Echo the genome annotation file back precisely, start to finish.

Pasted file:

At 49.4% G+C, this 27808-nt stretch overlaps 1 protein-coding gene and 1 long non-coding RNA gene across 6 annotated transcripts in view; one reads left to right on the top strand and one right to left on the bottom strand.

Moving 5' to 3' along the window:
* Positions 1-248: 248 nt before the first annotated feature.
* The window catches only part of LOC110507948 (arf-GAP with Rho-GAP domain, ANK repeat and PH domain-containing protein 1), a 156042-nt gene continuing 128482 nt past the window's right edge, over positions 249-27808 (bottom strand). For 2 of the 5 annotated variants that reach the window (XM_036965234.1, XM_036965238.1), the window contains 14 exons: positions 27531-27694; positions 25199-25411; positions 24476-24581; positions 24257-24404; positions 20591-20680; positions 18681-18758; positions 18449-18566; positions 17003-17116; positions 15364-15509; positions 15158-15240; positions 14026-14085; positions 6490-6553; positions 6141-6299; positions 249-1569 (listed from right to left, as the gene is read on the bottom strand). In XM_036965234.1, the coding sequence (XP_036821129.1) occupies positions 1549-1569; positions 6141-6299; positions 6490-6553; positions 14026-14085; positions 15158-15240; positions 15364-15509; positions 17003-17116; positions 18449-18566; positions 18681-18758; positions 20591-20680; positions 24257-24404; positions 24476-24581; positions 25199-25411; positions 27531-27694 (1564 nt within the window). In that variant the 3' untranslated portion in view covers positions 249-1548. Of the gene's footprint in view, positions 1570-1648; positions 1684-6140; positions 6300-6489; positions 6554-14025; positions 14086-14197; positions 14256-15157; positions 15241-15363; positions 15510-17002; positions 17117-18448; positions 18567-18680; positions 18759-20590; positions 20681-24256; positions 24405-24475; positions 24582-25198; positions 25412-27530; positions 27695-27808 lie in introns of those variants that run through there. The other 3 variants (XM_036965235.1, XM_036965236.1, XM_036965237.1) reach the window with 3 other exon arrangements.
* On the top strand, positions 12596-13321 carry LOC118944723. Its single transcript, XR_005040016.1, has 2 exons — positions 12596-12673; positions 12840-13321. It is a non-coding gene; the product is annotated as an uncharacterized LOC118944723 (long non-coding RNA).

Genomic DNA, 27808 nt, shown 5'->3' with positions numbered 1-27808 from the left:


At 49.4% G+C, this 27808-nt stretch overlaps 1 protein-coding gene and 1 long non-coding RNA gene across 6 annotated transcripts in view; one reads left to right on the top strand and one right to left on the bottom strand.

Moving 5' to 3' along the window:
* Positions 1-248: 248 nt before the first annotated feature.
* The window catches only part of LOC110507948 (arf-GAP with Rho-GAP domain, ANK repeat and PH domain-containing protein 1), a 156042-nt gene continuing 128482 nt past the window's right edge, over positions 249-27808 (bottom strand). For 2 of the 5 annotated variants that reach the window (XM_036965234.1, XM_036965238.1), the window contains 14 exons: positions 27531-27694; positions 25199-25411; positions 24476-24581; positions 24257-24404; positions 20591-20680; positions 18681-18758; positions 18449-18566; positions 17003-17116; positions 15364-15509; positions 15158-15240; positions 14026-14085; positions 6490-6553; positions 6141-6299; positions 249-1569 (listed from right to left, as the gene is read on the bottom strand). In XM_036965234.1, the coding sequence (XP_036821129.1) occupies positions 1549-1569; positions 6141-6299; positions 6490-6553; positions 14026-14085; positions 15158-15240; positions 15364-15509; positions 17003-17116; positions 18449-18566; positions 18681-18758; positions 20591-20680; positions 24257-24404; positions 24476-24581; positions 25199-25411; positions 27531-27694 (1564 nt within the window). In that variant the 3' untranslated portion in view covers positions 249-1548. Of the gene's footprint in view, positions 1570-1648; positions 1684-6140; positions 6300-6489; positions 6554-14025; positions 14086-14197; positions 14256-15157; positions 15241-15363; positions 15510-17002; positions 17117-18448; positions 18567-18680; positions 18759-20590; positions 20681-24256; positions 24405-24475; positions 24582-25198; positions 25412-27530; positions 27695-27808 lie in introns of those variants that run through there. The other 3 variants (XM_036965235.1, XM_036965236.1, XM_036965237.1) reach the window with 3 other exon arrangements.
* On the top strand, positions 12596-13321 carry LOC118944723. Its single transcript, XR_005040016.1, has 2 exons — positions 12596-12673; positions 12840-13321. It is a non-coding gene; the product is annotated as an uncharacterized LOC118944723 (long non-coding RNA).

Genomic DNA, 27808 nt, shown 5'->3' with positions numbered 1-27808 from the left: